5 downtown murals of Hoosier icons

Kurt Vonnegut mural on building at Mass Ave. location
Kurt Vonnegut mural on Mass Ave. | Photo via INDYtoday staff

It’s hard not to notice the 30-to-60 ft figures painted on the sides of several downtown buildings. Have you ever wondered who these people are?

Though each icon is known for a vastly different accomplishment, they all have one thing in common — their Indiana roots

📍 345 Mass Ave.: Slapped on the side of Slapfish seafood restaurant resides Kurt Vonnegut, a renowned author born + raised in the Circle City. Known for works such as Slaughterhouse Five + Cat’s Cradle, he is known to have said that “What people like about me is Indianapolis.” 

This mural, like Eva Kor’s + Reggie Miller’s, was painted by Hoosier artist Pamela Bliss.

Pro tip: If you want to learn more about this famous literary figure, stop by the Kurt Vonnegut Museum (543 Indiana Ave).

Mari Evans mural on brick building
Mari Evans mural on Mass Ave. | Photo via INDYtoday staff

📍 448 Massachusetts Ave.: Indy poet Mari Evans became a major figure in the Black Arts Movement in 1960s + themes of activism and social justice were prominent in her writing.  Though she wasn’t born in Indy, she lived in the city for most of her life + many remember her essay “Ethos and Creativity,” which reflected on her life in Indiana.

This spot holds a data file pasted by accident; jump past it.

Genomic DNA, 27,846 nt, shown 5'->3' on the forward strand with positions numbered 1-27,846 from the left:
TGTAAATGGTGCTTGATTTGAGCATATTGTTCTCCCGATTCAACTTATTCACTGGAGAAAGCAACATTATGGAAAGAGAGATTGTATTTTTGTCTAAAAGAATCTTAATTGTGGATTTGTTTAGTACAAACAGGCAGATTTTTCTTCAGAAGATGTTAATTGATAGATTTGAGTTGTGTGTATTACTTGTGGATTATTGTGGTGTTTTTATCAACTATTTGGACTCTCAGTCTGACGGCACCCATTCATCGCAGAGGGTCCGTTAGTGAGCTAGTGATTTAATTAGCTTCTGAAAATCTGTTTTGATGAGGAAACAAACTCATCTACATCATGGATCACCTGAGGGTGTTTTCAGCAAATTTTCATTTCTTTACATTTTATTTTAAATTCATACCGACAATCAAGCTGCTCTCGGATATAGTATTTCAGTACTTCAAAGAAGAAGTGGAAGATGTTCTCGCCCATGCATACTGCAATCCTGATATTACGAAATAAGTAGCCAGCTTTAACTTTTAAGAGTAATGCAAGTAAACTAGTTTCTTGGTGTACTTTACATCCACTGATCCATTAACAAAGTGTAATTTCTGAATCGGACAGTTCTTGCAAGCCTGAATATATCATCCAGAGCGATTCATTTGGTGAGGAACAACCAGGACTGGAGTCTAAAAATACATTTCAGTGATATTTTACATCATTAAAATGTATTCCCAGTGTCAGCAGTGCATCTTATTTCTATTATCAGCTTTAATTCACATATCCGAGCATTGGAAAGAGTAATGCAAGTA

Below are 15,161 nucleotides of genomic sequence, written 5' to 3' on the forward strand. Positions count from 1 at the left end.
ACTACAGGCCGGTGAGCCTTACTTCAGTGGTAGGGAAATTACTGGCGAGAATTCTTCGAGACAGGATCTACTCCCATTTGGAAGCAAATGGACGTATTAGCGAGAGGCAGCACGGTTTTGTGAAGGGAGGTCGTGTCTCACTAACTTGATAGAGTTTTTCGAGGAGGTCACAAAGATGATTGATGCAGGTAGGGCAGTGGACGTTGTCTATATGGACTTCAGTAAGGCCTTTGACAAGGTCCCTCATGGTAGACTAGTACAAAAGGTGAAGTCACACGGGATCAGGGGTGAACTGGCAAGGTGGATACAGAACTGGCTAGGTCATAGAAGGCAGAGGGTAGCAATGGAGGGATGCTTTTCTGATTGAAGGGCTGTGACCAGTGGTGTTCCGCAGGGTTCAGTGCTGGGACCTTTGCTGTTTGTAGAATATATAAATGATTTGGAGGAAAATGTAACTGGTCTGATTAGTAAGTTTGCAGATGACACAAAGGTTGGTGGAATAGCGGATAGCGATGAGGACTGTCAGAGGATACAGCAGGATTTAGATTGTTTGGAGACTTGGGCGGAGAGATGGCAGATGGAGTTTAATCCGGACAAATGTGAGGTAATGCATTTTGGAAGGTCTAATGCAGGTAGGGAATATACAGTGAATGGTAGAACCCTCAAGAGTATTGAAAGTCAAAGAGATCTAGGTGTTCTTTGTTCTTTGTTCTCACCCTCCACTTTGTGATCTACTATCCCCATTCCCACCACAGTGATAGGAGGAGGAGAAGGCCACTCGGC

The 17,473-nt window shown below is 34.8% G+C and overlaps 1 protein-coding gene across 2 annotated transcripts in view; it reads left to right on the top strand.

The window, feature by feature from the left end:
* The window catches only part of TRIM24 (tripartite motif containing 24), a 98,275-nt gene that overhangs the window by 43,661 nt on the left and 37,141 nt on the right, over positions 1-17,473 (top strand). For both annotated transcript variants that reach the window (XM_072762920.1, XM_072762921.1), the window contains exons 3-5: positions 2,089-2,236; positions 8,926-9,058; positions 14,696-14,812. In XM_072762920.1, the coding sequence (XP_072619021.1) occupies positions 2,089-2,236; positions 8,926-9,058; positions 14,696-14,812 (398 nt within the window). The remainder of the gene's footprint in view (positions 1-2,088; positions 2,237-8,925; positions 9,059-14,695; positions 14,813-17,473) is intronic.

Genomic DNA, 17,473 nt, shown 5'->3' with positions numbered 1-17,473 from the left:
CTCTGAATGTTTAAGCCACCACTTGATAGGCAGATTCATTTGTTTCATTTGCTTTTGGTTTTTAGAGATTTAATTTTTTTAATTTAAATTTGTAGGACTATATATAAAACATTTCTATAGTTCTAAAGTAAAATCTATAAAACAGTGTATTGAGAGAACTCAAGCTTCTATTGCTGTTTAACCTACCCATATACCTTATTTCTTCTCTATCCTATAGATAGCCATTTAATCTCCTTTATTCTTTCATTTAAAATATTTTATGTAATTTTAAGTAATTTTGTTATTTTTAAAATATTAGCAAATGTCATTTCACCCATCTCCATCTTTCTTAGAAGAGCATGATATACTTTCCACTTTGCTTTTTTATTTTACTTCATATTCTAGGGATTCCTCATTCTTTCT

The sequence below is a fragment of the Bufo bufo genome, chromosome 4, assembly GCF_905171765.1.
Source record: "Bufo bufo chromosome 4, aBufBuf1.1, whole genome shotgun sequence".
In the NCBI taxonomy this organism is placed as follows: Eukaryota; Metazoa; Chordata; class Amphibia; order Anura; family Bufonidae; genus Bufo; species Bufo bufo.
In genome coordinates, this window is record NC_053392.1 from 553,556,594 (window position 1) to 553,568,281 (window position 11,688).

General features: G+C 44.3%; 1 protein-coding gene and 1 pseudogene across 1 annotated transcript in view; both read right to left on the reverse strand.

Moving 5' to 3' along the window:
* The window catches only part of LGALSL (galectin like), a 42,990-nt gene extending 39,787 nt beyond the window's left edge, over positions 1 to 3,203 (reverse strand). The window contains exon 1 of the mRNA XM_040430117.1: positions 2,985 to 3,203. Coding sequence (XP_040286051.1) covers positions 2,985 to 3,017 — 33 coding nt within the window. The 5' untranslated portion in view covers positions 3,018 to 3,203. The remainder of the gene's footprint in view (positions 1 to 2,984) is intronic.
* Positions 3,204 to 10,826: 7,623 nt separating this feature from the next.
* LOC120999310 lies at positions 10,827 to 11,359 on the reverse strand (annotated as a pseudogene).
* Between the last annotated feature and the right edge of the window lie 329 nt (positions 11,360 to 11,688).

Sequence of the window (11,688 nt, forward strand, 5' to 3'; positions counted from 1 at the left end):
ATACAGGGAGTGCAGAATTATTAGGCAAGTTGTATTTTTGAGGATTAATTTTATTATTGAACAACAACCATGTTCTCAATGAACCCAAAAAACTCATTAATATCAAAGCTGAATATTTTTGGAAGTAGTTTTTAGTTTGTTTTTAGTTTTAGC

This mural was a project of Big Car Collaborative, community partners + Mari Evans herself and it was painted by artist Michael “Alkemi” Jordan.

Reggie Miller in signature shooting pose on brick building
Reggie Miller mural on Michigan St. | Photo via INDYtoday staff

📍 127 E. Michigan St.: Circle City baller Reggie Miller was a Pacer for 18 years + well-known for his consistent three-point shooting. Born in California, he became a Pacer in 1987 + never looked back, retiring in 2005 as one of the best shooters in NBA history. Only a 4-story mural could do justice to his legacy + 6’7” height.

Reggie’s mural was completed in 2018 by Pamela Bliss.

 Eva Kor giving a peace sign on brick building
Eva Kor mural on Virginia Ave. | Photo via INDYtoday staff

📍 21 Virginia Ave.: Eva Mozes Kor was a Holocaust survivor famous for forgiving her tormentor. She + her twin sister, Miriam, were test subjects of Nazi doctor, Josef Mengele in Auschwitz + were liberated by the Soviet Army at age 10. After marrying her American husband, Eva moved to Terre Haute to start a family + founded Indiana’s only Holocaust museum.

Her mural was painted just last year, in memoriam of her death in 2019. Her son, Alex Kor, painted the first strokes.

Mural of Marshall "Major" Taylor in various poses on brick building
Marshall “Major” Taylor mural on Meridian St. | Photo via @hotelindy

📍 11 S. Meridian St.: Marshall “Major” Taylor is the most recent Hoosier to be memorialized in a downtown mural. The Indy-born cyclist gained international recognition in 1899 as the first African American world champion in professional cycling. He set a number of world records + became a powerful advocate for other athletes facing racial discrimination.

The 5-story mural was unveiled this year as the 1st Bicentennial Legends portrait mural subject. 

Though the icons these murals depict aren’t the only Hoosiers who have forged a path of fame in our state’s history, each one leaves a legacy much larger than their multi-storied murals.